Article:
Syrian president's wife and mother among those hit with travel ban and asset freeze; fighting continues in the country's north.
EU imposes sanctions on Asma Al Assad
BEIRUT // The European Union imposed sanctions on the wife and three other family members of President Bashar Al Assad yesterday as fierce clashes continued between Syrian government and army defectors near the Turkish border, activists said.
The sanctions banned Asma Al Assad, the British-born wife of the Syrian president, from travelling to EU countries and froze any assets she may have there.
The same sanctions were also imposed on Mr Al Assad's mother, sister and sister-in-law, and eight government ministers, in a continuing attempt to stop the bloody crackdown on opposition in the country.
The move by Europe's foreign ministers came as the UN's children's agency revealed the toll the conflict is taking on Syria's young.
Unicef said at least 500 children had been killed in the violence, with hundreds more injured, placed in detention or abused while schools and health centres have shut down or become too dangerous for families to reach.
The UN estimates that more than 8,000 people have been killed since the uprising began in Syria a year ago.
Yesterday, the UN's top human rights body sharply condemned the crackdown. The 47-member Human Rights Council's resolution condemned "widespread, systematic and gross violations of human rights and fundamental freedoms perpetrated by the Syrian authorities" including summary executions, torture and sexual abuse of detainees and children, and other abuses.
The UN also announced that the joint UN-Arab League envoy, Kofi Annan, would travel to Russia and China for more talks aimed at resolving the crisis peacefully.
Western countries have pushed for UN Security Council action, but Russia and China have twice vetoed resolutions criticising Mr Al Assad's regime.
"Negotiations are at a very delicate stage," said Mr Annan's spokesman, Ahmad Fawzi. "The crisis on the ground is severe. We have to make progress on the ground soon. Every minute counts."
The EU has imposed 12 previous rounds of sanctions against the Assad regime, yet Syria's crackdown against dissent has only intensified. Still, the French foreign minister Alain Juppe said he believed the regime was getting weaker.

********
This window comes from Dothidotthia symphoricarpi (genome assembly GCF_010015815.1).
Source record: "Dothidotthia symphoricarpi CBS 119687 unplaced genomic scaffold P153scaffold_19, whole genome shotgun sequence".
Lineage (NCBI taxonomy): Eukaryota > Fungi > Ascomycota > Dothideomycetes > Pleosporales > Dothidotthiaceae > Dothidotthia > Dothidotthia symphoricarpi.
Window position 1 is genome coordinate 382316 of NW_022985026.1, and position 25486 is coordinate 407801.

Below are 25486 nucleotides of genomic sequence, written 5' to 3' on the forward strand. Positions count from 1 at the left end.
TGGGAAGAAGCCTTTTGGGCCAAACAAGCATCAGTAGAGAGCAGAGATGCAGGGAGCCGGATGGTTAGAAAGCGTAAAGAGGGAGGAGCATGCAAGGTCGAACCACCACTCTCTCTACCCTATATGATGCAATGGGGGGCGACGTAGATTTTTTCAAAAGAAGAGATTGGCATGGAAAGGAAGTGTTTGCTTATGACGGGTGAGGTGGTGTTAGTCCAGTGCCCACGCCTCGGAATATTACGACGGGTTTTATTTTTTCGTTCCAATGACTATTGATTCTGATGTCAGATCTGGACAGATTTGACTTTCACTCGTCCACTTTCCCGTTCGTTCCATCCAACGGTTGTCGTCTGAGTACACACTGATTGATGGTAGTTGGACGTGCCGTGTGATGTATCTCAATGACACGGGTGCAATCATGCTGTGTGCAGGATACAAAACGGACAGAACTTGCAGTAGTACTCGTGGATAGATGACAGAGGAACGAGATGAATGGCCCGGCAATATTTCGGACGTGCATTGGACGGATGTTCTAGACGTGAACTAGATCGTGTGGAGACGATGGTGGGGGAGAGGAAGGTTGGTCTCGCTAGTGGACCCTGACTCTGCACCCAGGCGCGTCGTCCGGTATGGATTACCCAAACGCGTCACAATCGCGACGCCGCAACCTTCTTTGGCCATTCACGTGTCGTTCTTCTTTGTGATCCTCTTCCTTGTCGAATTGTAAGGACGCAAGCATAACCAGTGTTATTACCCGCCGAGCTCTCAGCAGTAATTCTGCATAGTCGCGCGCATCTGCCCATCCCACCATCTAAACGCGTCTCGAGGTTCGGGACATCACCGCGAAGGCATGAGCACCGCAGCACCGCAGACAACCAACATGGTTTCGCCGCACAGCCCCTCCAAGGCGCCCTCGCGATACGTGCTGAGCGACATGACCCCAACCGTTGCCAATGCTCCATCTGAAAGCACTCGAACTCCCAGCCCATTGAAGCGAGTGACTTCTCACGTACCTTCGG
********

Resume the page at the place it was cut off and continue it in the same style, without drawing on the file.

"Their economic situation becomes ever more difficult. Syria has few reserves," Mr Juppe said. "We think its economic situation will become untenable."
Mr Al Assad himself has been the subject of EU sanctions since May. His 36-year-old wife was born in London, spent much of her life there, and has British citizenship.
Britain's Home Office said yesterday that a British citizen subject to a EU travel ban could not be refused entry into the country.
But the British foreign secretary William Hague said that "given that we are imposing an asset freeze on all of these individuals and a travel ban on other members of the same family and the regime, we are not expecting Mrs Al Assad to try to travel to the United Kingdom at the moment."
The regime however is pressing on with several offensives throughout the country, including in northern areas close to the rebels' main supply bases in Turkey.
The Britain-based Syrian Observatory for Human Rights said the clashes in the town of Azaz in the northern province of Aleppo have left at least three soldiers and one defector dead. The Observatory, which has a network of activists around Syria, said military helicopters were seen flying over the town, 8km from the Turkish border.
The Local Coordination Committees, another activist group, said troops were attacking residential areas in Azaz with heavy machine gunfire and mortar rounds.
The Observatory also reported that 24 mortar rounds fell yesterday morning in several neighbourhoods in Homs - Bab Dreib, Safsaf and Warsheh. It said two people were killed in Safsaf.
Homs has been the scene of some of the heaviest fighting in the uprising.
Activists also reported demonstrations in different parts of Syria after midday prayers, and said government troops fired on protesters.
The Observatory said security forces opened fire at a demonstration of about 1,000 people in the Damascus neighbourhood of Kfar Souseh, wounding at least eight.
The LCC said security forces opened fire at protesters in the northern city of Aleppo, adding that there were casualties. The city is Syria's largest, which is also one of Mr Al Assad's main centres of support.
Others protested in the southern province of Daraa, the coastal city of Latakia, the eastern oil-rich region of Deir El Zour, and the city of Hama, where three were reported wounded.
The LCC said a total of at least 18 people were killed throughout the country. The Observatory said five were killed.
* Associated Press